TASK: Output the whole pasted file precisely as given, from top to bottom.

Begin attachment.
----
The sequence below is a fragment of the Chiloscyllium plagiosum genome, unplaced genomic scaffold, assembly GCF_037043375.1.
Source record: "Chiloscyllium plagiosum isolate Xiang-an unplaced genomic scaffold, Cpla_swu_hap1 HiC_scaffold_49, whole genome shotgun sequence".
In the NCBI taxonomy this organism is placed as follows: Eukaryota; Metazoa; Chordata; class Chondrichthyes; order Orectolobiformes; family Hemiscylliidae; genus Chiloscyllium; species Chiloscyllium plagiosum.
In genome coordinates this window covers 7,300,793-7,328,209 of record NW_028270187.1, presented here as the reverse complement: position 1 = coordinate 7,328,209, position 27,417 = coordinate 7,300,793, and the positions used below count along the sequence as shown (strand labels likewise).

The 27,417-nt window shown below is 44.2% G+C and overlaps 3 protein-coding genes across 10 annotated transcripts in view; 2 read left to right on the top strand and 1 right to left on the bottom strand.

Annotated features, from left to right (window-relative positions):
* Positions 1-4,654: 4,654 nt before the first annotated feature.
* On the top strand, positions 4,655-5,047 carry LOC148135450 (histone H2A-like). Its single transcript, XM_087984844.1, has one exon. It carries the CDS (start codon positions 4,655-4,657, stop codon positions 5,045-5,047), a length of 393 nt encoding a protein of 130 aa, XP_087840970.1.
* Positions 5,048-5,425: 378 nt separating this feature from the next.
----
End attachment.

The sequence below is a fragment of the Chiloscyllium plagiosum genome, unplaced genomic scaffold, assembly GCF_037043375.1.
Source record: "Chiloscyllium plagiosum isolate Xiang-an unplaced genomic scaffold, Cpla_swu_hap1 HiC_scaffold_49, whole genome shotgun sequence".
In the NCBI taxonomy this organism is placed as follows: Eukaryota; Metazoa; Chordata; class Chondrichthyes; order Orectolobiformes; family Hemiscylliidae; genus Chiloscyllium; species Chiloscyllium plagiosum.
In genome coordinates this window covers 7,300,793-7,328,209 of record NW_028270187.1, presented here as the reverse complement: position 1 = coordinate 7,328,209, position 27,417 = coordinate 7,300,793, and the positions used below count along the sequence as shown (strand labels likewise).

The 27,417-nt window shown below is 44.2% G+C and overlaps 3 protein-coding genes across 10 annotated transcripts in view; 2 read left to right on the top strand and 1 right to left on the bottom strand.

Annotated features, from left to right (window-relative positions):
* Positions 1-4,654: 4,654 nt before the first annotated feature.
* On the top strand, positions 4,655-5,047 carry LOC148135450 (histone H2A-like). Its single transcript, XM_087984844.1, has one exon. It carries the CDS (start codon positions 4,655-4,657, stop codon positions 5,045-5,047), a length of 393 nt encoding a protein of 130 aa, XP_087840970.1.
* Positions 5,048-5,425: 378 nt separating this feature from the next.